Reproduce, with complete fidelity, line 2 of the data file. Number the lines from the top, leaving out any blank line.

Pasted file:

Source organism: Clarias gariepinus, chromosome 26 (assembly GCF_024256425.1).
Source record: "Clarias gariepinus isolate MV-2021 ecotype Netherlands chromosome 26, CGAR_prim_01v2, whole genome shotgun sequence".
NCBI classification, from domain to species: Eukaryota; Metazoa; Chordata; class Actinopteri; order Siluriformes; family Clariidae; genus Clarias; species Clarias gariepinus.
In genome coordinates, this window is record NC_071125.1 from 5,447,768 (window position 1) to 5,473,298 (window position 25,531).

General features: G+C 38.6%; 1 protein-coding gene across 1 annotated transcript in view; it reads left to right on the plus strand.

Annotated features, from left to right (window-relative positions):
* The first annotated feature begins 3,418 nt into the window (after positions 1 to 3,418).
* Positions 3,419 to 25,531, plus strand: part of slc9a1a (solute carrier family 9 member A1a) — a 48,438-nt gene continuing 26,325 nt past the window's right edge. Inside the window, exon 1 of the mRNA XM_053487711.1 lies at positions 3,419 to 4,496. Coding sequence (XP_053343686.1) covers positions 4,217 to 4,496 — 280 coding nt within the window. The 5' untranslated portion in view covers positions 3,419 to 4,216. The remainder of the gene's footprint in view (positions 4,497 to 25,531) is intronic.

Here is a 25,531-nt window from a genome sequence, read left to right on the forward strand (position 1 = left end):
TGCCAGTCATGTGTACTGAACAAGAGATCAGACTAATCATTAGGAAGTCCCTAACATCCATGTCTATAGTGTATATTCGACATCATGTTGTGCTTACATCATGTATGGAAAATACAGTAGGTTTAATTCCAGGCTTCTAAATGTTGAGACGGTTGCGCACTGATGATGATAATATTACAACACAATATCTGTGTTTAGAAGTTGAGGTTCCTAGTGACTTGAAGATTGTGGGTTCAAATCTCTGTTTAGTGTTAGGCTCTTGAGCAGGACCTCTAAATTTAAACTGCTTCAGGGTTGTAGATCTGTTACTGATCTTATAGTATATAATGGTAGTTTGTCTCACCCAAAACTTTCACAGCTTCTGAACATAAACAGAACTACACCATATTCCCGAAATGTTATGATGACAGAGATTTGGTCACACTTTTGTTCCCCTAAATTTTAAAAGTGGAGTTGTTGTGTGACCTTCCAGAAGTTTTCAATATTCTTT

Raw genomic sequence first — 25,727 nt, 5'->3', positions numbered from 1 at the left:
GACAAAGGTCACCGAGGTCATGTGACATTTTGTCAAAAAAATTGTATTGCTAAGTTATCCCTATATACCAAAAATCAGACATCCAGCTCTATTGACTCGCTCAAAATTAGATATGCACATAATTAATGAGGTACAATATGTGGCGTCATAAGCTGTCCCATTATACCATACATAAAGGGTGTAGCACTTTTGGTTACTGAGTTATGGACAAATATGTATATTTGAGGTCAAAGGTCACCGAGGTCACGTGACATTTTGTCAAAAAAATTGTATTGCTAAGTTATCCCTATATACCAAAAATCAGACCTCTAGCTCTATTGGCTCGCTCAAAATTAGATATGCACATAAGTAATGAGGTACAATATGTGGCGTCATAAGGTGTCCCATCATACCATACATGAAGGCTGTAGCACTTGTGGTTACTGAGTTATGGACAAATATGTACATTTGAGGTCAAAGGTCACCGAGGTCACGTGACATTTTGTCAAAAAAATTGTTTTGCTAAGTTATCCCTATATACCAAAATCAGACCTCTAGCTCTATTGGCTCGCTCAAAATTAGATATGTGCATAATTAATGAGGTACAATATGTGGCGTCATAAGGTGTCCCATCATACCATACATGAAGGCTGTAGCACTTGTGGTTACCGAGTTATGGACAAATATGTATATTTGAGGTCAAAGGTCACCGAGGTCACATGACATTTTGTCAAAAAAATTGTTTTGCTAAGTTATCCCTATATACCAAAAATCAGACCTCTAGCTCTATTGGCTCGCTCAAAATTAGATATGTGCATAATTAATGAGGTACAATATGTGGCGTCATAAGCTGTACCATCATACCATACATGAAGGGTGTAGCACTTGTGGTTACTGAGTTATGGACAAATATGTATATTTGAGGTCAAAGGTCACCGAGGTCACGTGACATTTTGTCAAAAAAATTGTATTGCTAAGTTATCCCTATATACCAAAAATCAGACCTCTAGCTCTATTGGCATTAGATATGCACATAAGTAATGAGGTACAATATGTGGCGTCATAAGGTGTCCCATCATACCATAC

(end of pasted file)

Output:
Source record: "Clarias gariepinus isolate MV-2021 ecotype Netherlands chromosome 26, CGAR_prim_01v2, whole genome shotgun sequence".